This one is located at the Oracle HQ, my new place of work (due to the acquisition of Hyperion).
Details from the site:
For the fourth time in seven years, peregrine falcons are nesting at Oracle's campus in Redwood Shores, CA. Four peregrine chicks have taken up residence on the roof of the 400 Building, and can be monitored in real-time on the Oracle Falconcam, installed in a partnership between Oracle Marketing and the Santa Cruz Predatory Bird Research Group.
This is just the latest visit from Sadie, a peregrine that nested at Oracle in 2000, 2001, and 2002. "We think Sadie has returned, because the peregrine we're watching on the nestcam has a black band on her right leg, and a silver one on her left—just like Sadie. If the letters "S" and "D" are printed vertically on the black band (these letters are where Sadie's name comes from), then Sadie has, indeed, returned," said Rosalie Gann, Director, Oracle Corporate Giving.
Glenn Stewart, Staff Research Associate, Santa Cruz Predatory Bird Research Group, University of California, (UC Santa Cruz), will be monitoring the nest with us to see if the peregrine is Sadie, who he rescued from the Bay Bridge as a chick in 1998, banded, fledged, and then released back into the wild at Muir Beach north of the Golden Gate Bridge.
"In 2000, we saw Sadie on the Oracle roof, so, in cooperation with Oracle, we built a nest box for her," Glenn explained. "She laid four eggs then, too. Since then, Oracle and UC Santa Cruz have worked together to educate children about peregrine falcons" through classroom education programs and the Falconcam.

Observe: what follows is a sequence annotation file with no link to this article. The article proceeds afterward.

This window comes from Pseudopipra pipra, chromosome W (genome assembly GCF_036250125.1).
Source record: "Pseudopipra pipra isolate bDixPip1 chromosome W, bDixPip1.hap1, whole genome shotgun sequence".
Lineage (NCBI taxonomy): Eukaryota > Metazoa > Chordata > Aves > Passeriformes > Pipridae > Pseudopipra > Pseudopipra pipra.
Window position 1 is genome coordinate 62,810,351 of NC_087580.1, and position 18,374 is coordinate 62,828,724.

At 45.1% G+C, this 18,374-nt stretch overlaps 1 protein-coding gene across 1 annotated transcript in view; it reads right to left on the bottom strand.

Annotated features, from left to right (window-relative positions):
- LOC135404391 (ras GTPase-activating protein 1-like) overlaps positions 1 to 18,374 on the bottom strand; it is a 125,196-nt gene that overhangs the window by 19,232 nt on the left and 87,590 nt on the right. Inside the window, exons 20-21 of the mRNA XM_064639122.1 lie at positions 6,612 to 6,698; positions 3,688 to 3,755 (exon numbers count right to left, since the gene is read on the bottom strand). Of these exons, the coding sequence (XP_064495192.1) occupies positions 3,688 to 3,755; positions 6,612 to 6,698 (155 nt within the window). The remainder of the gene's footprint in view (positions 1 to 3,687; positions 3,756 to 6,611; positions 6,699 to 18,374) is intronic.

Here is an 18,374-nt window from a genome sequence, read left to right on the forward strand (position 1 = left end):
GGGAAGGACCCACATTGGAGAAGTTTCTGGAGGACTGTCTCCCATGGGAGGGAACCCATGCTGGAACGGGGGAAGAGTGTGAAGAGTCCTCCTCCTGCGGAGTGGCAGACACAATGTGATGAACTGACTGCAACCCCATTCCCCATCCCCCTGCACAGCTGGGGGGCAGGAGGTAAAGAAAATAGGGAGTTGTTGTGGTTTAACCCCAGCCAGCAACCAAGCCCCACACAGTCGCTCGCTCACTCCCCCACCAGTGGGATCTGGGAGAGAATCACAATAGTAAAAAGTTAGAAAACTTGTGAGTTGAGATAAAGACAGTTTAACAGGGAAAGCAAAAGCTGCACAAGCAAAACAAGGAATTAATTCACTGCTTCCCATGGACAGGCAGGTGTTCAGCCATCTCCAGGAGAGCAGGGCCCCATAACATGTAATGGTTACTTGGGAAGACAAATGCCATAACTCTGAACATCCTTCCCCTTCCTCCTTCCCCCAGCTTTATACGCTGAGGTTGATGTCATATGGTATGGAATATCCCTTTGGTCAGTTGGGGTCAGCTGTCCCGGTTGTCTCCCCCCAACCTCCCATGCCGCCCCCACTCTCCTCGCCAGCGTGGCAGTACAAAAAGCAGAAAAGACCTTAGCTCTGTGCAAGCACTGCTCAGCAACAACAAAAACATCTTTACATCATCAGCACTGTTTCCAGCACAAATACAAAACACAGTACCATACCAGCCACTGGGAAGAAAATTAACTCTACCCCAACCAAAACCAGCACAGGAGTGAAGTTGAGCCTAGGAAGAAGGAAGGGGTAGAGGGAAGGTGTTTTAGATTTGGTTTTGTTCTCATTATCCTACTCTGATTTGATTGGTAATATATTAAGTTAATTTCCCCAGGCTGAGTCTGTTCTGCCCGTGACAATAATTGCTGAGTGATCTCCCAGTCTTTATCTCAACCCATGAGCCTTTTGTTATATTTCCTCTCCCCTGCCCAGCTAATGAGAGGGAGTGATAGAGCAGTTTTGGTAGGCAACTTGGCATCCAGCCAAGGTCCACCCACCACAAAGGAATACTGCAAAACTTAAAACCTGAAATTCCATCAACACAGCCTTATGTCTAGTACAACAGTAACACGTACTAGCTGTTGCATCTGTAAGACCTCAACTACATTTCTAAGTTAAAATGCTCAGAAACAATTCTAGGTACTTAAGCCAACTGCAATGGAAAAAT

While Sadie hasn't nested at Oracle for the last five years, she hasn't been far away. Peregrine falcons often have more than one nest and typically choose dominant structures such as the Oracle building.
"We didn't know where she was nesting for a couple of years, and then one day, an Oracle employee was running on a trail a couple of miles from the Oracle campus and heard a peregrine falcon," Glenn said. "He called UC Santa Cruz, and we discovered that Sadie was nesting on a transmission tower in a stick nest stolen from ravens, which is a little unusual."
The Santa Cruz Predatory Bird Research Group monitors and tracks peregrines such as Sadie. UC Santa Cruz biologists will band any young that Sadie produces, but otherwise, the peregrines will be left alone for the duration of the nesting cycle.
In California and many other U.S. states, the peregrine is an endangered species, as well as a fully protected species. Due to the success of release programs in North America, peregrine falcons are increasing in numbers and no longer are on the U.S. federal endangered species list.